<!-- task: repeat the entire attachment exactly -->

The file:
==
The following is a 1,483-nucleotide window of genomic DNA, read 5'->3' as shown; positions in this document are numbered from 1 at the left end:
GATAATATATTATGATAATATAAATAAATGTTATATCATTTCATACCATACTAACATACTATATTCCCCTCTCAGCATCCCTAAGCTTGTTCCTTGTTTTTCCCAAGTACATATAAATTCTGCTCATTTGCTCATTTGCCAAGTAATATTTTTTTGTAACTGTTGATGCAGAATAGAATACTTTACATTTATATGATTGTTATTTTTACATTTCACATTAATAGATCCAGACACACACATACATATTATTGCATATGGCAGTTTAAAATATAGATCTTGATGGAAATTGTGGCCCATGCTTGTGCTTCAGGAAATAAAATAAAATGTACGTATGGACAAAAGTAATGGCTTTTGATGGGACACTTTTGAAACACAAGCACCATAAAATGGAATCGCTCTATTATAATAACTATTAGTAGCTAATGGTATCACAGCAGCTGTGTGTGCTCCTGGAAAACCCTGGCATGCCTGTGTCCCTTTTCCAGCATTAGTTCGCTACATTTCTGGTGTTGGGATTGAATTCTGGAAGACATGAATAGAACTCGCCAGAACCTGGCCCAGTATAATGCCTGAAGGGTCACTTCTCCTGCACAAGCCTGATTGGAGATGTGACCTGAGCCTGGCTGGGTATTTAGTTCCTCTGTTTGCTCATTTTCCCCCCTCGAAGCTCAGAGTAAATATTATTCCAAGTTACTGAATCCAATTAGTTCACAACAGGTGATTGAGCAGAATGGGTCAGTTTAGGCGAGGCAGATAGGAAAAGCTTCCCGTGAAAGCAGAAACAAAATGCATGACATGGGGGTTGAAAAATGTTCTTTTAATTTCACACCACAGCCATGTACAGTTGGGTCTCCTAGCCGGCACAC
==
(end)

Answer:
The following is a 1,483-nucleotide window of genomic DNA, read 5'->3' as shown; positions in this document are numbered from 1 at the left end:
GATAATATATTATGATAATATAAATAAATGTTATATCATTTCATACCATACTAACATACTATATTCCCCTCTCAGCATCCCTAAGCTTGTTCCTTGTTTTTCCCAAGTACATATAAATTCTGCTCATTTGCTCATTTGCCAAGTAATATTTTTTTGTAACTGTTGATGCAGAATAGAATACTTTACATTTATATGATTGTTATTTTTACATTTCACATTAATAGATCCAGACACACACATACATATTATTGCATATGGCAGTTTAAAATATAGATCTTGATGGAAATTGTGGCCCATGCTTGTGCTTCAGGAAATAAAATAAAATGTACGTATGGACAAAAGTAATGGCTTTTGATGGGACACTTTTGAAACACAAGCACCATAAAATGGAATCGCTCTATTATAATAACTATTAGTAGCTAATGGTATCACAGCAGCTGTGTGTGCTCCTGGAAAACCCTGGCATGCCTGTGTCCCTTTTCCAGCATTAGTTCGCTACATTTCTGGTGTTGGGATTGAATTCTGGAAGACATGAATAGAACTCGCCAGAACCTGGCCCAGTATAATGCCTGAAGGGTCACTTCTCCTGCACAAGCCTGATTGGAGATGTGACCTGAGCCTGGCTGGGTATTTAGTTCCTCTGTTTGCTCATTTTCCCCCCTCGAAGCTCAGAGTAAATATTATTCCAAGTTACTGAATCCAATTAGTTCACAACAGGTGATTGAGCAGAATGGGTCAGTTTAGGCGAGGCAGATAGGAAAAGCTTCCCGTGAAAGCAGAAACAAAATGCATGACATGGGGGTTGAAAAATGTTCTTTTAATTTCACACCACAGCCATGTACAGTTGGGTCTCCTAGCCGGCACAC